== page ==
NATIONAL

'Rich countries must remove trade barriers'

BANGALORE MAY 22. The Vice-President and Chief Economist of the World Bank, Nicholas Stern, has said that rich countries should back their pledge to help reduce global poverty by removing barriers to the exports of developing countries and by increasing aid.

He called upon developed countries to boost development assistance. Despite better aid allocation by donors and stronger policies and institutions in developing countries, aid flows had declined in the 1990s. The World Bank and the United Nations estimated that aid would need to be doubled to $ 100 billion a year to reduce absolute poverty in the developing world. However, several high-income countries had recently announced plans to increase aid.

The developing countries needed to continue to strengthen governance, invest in and empower people and improve the investment climate, especially conditions facing small farmers and entrepreneurs.

Mr. Stern was speaking at the World Bank's Annual Bank Conference on Development Economics (ABCDE) here on the second day today.

"The wealthier countries, which wrote the rules of the current trading system and continue to dominate global trade flows, have a special role to play."

Mr. Stern, who has done extensive research on India, said the country must have a strong leadership which would demonstrate the effective use of aid, and by being an advocate for developing countries in global forums it could help strengthen the commitment to achieve the millennium development goals (MDGs). The conference was being held in India because its development experience offered valuable lessons to the international community, he said.

Large investments in education, child and maternal health, gender equality and protection of the environment were essential to achieve the MDGs. The World Bank estimated that global trade liberalisation, including a reduction in barriers to trade in both rich and developing countries, could make a significant contribution to achieving the goals of the MDGs, lifting at least 300 million people out of poverty by 2015. Most of the seminar papers had focussed on India, which was home to about a third of the world's poor people. However, economic growth had been accelerated and poverty reduced to some extent after the introduction of economic reforms in 1991.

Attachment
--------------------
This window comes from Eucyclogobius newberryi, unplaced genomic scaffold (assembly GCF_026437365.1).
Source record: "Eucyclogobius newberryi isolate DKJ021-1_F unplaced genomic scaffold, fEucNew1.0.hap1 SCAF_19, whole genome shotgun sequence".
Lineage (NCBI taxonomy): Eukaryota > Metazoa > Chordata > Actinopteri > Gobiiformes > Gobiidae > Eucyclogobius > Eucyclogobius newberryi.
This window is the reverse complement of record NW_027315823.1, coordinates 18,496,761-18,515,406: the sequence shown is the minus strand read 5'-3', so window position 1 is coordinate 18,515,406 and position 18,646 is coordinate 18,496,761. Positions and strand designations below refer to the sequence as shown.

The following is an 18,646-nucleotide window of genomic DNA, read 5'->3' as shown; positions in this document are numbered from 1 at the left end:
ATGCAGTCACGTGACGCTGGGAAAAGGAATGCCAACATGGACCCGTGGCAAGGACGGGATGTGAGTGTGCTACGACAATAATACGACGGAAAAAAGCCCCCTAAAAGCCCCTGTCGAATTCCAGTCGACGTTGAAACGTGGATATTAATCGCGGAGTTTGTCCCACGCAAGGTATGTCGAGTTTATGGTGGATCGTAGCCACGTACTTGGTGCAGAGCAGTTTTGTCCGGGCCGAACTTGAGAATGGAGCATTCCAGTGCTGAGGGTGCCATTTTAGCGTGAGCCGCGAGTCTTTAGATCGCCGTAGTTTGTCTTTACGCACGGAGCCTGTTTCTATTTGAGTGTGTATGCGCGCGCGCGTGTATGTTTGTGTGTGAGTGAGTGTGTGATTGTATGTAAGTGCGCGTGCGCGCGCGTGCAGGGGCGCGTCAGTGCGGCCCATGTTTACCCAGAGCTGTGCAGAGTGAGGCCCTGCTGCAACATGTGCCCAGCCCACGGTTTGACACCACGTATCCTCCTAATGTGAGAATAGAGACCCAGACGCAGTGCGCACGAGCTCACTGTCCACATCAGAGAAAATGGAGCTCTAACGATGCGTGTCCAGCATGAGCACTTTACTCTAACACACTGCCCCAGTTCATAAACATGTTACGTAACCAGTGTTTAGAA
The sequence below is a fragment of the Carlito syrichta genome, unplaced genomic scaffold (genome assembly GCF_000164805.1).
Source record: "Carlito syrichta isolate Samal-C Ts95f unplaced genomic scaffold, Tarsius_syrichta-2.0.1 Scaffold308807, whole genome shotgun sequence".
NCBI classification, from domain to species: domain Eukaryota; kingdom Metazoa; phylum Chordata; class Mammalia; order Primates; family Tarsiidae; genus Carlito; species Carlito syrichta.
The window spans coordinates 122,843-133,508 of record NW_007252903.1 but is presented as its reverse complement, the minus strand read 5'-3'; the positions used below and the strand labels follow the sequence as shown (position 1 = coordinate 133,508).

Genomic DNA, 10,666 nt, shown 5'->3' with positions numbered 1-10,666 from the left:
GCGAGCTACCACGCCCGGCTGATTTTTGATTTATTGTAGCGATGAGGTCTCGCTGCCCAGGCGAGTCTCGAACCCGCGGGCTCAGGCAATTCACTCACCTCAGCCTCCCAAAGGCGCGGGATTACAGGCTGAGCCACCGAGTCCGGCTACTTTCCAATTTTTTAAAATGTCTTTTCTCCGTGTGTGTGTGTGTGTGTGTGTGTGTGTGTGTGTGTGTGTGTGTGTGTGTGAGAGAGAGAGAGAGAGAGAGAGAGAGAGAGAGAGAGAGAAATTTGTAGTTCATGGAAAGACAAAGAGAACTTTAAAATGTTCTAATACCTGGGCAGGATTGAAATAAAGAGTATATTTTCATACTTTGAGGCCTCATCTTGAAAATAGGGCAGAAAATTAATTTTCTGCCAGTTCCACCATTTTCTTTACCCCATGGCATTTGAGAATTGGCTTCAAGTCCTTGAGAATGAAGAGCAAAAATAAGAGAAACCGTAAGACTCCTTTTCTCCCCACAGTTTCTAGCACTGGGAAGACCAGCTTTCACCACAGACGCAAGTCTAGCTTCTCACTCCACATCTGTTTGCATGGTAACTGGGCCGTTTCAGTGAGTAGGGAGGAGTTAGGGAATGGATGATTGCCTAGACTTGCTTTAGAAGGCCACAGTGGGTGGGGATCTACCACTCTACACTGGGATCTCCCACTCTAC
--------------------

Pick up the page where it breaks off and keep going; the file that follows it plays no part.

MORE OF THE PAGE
Mr. Stern warned that India's growing public debt was squeezing out investment, making it difficult to achieve the targeted annual 8 per cent economic growth.

"Eight per cent growth is difficult without hastening reforms. The Tenth Plan has set an ambitious target, well above past performance." "India's rich experience, both its significant successes and the problems that it is currently confronting, offers valuable lessons for other developing countries. India's tremendous strengths lead me to be cautiously optimistic about its future. Reform must move ahead strongly if growth is to accelerate."

The investment climate had improved and exports doubled from seven per cent to 14 per cent of the GDP. He cited the need to ensure that public expenditure was efficiently allocated to promote growth and reduce poverty. "I would argue that a radical reform of the subsidy culture is needed to cut non-permit subsidies that largely fail to reach targeted beneficiaries, incur huge opportunity costs, and distort factor prices, while hurting the economy and the environment." India had become the second largest user of anti-dumping laws in the world after the U.S. Discipline in the use of "substitute" instruments of protection was necessary, he said.

The conference concludes here on Friday with an in-depth debate on recent innovations in service delivery in Karnataka. Mr. Stern praised the State's initiative in cleaning up land records by making available land documents to citizens within the shortest possible time, transparency in administration, and the right to information being piloted by the Krishna Government.

Recommended for you